The widespread concept of the 'postmodern city' is frequently linked to the decline of traditional manufacturing industries and a corresponding wane of white working-class culture. In place of these appear flexible working practices, a diversified workforce, and a greater emphasis on consumption, leisure, and tourism. Illustrated by an interdisciplinary study of Leeds, a typical postmodern city, this volume examines how such cities have reinvented themselves - commercially, politically and spatially - over the past two decades. The work addresses issues like cultural policy, city-centre development, sport, leisure and identity, and explores different urban processes in relation to changing configuration of class, gender and ethnicity in the postmodern city.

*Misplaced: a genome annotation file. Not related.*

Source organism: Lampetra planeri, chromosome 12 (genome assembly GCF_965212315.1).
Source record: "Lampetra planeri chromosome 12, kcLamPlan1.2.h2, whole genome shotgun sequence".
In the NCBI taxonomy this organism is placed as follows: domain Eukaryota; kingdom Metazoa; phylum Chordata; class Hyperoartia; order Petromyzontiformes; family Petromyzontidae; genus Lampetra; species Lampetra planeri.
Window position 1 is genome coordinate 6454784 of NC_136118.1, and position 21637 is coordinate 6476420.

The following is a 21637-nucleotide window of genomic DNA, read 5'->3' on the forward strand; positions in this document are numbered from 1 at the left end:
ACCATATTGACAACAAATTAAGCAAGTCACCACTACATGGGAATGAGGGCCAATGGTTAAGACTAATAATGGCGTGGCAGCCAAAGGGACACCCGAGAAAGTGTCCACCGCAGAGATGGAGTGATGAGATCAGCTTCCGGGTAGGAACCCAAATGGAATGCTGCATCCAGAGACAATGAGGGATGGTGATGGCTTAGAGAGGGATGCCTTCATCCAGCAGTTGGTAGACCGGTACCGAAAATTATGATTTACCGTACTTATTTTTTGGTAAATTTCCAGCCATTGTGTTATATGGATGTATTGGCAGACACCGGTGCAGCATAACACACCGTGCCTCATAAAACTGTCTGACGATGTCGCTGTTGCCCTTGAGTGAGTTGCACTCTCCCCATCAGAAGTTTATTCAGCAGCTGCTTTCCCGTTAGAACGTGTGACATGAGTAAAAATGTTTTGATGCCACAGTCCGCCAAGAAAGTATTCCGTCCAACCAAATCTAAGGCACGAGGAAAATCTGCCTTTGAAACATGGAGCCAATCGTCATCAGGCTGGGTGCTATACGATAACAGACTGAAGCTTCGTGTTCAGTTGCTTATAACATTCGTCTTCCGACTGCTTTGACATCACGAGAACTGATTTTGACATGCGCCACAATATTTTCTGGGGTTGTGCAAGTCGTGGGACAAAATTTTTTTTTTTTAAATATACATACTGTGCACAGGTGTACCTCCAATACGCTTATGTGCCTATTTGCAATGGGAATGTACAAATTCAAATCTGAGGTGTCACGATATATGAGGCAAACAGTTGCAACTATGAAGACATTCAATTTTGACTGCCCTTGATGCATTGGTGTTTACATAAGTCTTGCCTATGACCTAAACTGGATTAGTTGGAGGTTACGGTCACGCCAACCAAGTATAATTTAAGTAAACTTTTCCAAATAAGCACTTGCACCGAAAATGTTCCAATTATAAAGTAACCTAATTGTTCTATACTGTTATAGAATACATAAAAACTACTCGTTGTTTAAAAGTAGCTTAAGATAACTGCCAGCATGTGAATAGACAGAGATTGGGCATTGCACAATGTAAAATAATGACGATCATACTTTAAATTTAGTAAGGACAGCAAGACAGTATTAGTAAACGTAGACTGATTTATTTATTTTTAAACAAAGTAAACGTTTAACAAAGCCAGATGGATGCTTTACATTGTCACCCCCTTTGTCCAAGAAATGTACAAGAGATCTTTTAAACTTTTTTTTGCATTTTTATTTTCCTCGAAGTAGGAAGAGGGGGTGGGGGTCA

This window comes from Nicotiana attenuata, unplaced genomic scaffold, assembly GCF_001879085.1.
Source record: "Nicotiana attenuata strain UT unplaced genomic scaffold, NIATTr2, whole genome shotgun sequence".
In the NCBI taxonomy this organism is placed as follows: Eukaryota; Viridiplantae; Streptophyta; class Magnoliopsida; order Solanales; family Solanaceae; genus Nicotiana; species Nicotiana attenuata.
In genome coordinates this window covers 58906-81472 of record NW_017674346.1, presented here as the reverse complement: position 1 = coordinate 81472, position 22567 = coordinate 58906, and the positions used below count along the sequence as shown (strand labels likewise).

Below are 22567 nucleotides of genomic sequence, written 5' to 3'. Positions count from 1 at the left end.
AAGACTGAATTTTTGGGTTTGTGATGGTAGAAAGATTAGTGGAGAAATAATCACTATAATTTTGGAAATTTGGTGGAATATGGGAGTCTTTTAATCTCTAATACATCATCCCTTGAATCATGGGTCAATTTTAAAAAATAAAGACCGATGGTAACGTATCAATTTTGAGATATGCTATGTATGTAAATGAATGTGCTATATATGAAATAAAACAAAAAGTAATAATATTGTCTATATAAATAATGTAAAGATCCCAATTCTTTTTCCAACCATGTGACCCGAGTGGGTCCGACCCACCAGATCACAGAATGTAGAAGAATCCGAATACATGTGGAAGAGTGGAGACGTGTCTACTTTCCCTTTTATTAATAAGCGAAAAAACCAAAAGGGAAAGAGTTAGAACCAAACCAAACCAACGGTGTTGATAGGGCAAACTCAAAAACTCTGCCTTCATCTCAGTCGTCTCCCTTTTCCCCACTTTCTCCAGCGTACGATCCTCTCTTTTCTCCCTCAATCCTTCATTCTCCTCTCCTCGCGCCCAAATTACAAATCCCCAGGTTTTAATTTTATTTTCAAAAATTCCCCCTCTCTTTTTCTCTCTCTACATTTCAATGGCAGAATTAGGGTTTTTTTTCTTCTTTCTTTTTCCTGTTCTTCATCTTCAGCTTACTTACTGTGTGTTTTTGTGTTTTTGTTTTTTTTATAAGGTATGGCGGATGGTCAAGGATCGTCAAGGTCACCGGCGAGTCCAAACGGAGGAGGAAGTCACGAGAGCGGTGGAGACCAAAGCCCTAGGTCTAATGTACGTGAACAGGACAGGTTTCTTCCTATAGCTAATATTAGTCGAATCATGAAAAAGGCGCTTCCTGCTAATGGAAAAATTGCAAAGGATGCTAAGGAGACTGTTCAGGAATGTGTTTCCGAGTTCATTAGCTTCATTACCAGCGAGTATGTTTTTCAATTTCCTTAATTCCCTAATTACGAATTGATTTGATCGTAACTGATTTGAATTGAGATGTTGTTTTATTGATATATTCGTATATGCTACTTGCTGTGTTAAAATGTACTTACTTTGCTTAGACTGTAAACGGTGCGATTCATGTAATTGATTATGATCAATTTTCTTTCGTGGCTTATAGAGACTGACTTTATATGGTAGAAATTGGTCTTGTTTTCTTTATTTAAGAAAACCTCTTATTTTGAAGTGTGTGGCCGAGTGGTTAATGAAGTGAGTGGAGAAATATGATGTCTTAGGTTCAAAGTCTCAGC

'A detailed and perceptive dissection of the postmodern transformation of the English city of Leeds, this book offers some fascinating insights into the complex processes of contemporary urban change and how its impacts are experienced by people who live in post-industrial cities. An authoritative, assured and highly readable account.' Stephen Williams, Staffordshire University, UK ’This text would be an interesting read for anyone who has interests in urban development and the cultural changes that may come along with it. Political aspirations and economic imperatives, intertwined with physical space and local/migrant cultures and races, show how Leeds provides a good example of an industrial city reinvented into a postmodern space.’ Annals of Leisure Research 'Sport, Leisure and Culture in the Postmodern City is an engaging account and affords a detailed analysis of the key historical, sociological and economic drivers that have and look to continue to shape Leeds as a city.' Australian Planner